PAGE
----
Debunking 5 Myths about the Translation Service Industry (Part 4)


Myth 4: Translators and interpreters speak many different languages. This is simply untrue! Most translators and interpreters  specialize: they translate from one language into another.

Translators and interpreters will tell you that the number one question they are asked is, “How many different languages can you speak?”

Quite often, translators are one-directional, meaning that they may be able to translate from Spanish into English but not necessarily in the reverse direction. While, there are translators that can produce quality work in both directions, the number of translators that can do so is quite small. Many translators have a dominant language, and they frequently translate into that language.

A language can be so complicated to fully understand, with Arabic, Cantonese, and Japanese being considered the most difficult to master. For professional translators and interpreters, it is best to have fluency in just two languages rather than basic-knowledge on a wide-scale of languages. The average person uses around 4,000-5,000 words a day. Many professionals such as doctors or lawyers use around 23,000 words a day. A translator specializing in the medical field would understand the jargon associated with that field in both languages that they speak. A translator who has an area of specialization is more valuable than a translator who has basic knowledge of a large number of languages.

Another reason why it’s very important for a translator to be fluent in just two languages is the use of idiomatic expressions. For example a translator who is working from English into Italian might come across the phrase “Good Luck!” An uninformed translator might translate this into “Buona Fortuna”, but many Italians consider this to be bad luck. In fact, in Italy an idiomatic expression is used for luck, “In bocca al Lupo!” which translates to “into the mouth of the wolf.”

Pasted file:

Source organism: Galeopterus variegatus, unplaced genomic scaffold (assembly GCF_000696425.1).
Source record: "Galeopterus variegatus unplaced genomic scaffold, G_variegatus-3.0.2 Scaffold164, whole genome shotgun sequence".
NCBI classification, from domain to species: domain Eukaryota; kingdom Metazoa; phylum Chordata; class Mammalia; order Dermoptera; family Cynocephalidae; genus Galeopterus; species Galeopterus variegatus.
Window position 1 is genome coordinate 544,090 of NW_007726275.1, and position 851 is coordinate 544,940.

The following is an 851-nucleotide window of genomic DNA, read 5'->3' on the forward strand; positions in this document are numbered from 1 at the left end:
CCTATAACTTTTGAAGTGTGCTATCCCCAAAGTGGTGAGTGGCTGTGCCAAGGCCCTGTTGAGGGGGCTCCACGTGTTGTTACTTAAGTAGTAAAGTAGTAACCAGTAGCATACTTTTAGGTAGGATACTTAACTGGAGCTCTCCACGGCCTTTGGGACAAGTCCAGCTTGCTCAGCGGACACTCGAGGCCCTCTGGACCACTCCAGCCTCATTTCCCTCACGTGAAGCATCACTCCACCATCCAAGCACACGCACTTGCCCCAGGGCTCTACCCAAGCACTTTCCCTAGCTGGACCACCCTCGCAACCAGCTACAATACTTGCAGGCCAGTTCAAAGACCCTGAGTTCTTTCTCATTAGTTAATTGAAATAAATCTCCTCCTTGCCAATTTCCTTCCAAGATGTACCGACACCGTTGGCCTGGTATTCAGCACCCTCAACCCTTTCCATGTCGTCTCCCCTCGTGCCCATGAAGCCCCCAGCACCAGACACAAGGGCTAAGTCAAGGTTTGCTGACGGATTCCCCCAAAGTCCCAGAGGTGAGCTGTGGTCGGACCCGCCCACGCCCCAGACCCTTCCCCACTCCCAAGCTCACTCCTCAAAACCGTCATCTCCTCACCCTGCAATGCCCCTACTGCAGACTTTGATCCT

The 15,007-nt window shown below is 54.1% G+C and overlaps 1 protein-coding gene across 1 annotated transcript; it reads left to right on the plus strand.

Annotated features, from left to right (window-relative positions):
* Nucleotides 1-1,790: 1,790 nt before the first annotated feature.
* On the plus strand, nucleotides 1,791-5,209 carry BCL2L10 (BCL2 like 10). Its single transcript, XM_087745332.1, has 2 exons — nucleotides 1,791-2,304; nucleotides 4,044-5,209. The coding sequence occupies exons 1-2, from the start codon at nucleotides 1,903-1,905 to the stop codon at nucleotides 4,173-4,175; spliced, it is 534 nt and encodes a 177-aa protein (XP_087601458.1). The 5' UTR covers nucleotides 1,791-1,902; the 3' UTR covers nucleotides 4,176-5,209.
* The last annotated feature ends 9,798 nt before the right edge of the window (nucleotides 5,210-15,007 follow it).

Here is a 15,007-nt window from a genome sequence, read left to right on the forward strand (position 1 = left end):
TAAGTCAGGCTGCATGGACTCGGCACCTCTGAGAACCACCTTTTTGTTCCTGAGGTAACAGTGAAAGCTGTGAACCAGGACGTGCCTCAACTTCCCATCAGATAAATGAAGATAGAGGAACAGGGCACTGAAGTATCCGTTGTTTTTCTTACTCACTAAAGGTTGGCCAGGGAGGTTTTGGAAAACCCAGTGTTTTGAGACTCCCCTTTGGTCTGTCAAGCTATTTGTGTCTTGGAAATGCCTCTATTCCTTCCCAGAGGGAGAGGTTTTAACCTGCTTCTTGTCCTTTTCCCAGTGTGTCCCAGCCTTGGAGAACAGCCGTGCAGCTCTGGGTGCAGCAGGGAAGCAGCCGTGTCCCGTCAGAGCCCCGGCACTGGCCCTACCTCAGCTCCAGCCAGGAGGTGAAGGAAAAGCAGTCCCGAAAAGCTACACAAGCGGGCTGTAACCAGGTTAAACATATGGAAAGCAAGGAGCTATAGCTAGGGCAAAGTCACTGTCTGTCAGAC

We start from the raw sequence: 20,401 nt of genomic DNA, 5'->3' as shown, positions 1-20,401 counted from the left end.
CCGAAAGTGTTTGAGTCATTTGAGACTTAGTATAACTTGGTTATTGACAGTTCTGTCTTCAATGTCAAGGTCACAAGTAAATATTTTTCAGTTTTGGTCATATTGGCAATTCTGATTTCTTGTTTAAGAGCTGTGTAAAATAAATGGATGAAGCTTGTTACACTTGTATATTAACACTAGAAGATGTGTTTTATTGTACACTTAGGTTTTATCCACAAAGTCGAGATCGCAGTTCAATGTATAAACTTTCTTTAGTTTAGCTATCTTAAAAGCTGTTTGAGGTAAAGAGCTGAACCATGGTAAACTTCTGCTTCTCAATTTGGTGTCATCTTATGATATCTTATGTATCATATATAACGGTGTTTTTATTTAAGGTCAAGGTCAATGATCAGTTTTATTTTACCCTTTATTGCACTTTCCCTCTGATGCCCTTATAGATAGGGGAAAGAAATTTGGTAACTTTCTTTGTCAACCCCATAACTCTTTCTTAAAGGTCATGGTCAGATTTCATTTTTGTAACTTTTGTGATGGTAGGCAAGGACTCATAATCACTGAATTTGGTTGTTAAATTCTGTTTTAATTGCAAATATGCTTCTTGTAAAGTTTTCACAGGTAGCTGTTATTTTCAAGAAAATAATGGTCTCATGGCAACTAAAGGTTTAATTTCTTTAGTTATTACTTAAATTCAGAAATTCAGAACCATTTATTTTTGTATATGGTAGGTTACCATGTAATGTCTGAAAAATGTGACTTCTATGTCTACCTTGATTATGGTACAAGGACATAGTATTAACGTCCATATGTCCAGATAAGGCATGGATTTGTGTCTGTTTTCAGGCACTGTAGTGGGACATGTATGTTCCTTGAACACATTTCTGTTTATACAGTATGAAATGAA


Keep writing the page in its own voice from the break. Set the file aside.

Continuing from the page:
Well, now you know that linguists are often bilingual as opposed to multilingual.

Coming Soon Myth 5 Debunked: Anyone can be a Translator or an Interpreter


Related Links:

5 Steps You Need to Take to Increase Your Productivity as a Freelancer
Is CrowdSourcing The Next Big Thing?
There is Always Something Lost in Translation


The rest of the “Debunking 5 Myths of the Transltion Service Industry” Series

Debunking 5 Myths about the Translation Service Industry (part 1)
Debunking 5 Myths about the Translation Service Industry (part 2)
Debunking 5 Myths about the Translation Service Industry (part 3)
Debunking 5 Myths about the Translation Service Industry (part 4)
Debunking 5 Myths about the Translation Service Industry (part 5)

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6 thoughts on “Debunking 5 Myths about the Translation Service Industry (Part 4)

  1. Pingback: Debunking 5 Myths about the Translation Service Industry (Part 3) | thebigwordblog

  2. Pingback: Debunking 5 Myths about the Translation Service Industry (Part 2) | thebigwordblog

  3. Pingback: Debunking 5 Myths about the Translation Service Industry (Part 1) | thebigwordblog

  4. Pingback: Debunking 5 Myths about the Translation Service Industry (Part 5) | thebigwordblog

  5. Pingback: Translators: vital but unappreciated | Brimmings: up from the well

  6. Pingback: Weekly favorites (Mar 25-31) | Adventures in Freelance Translation

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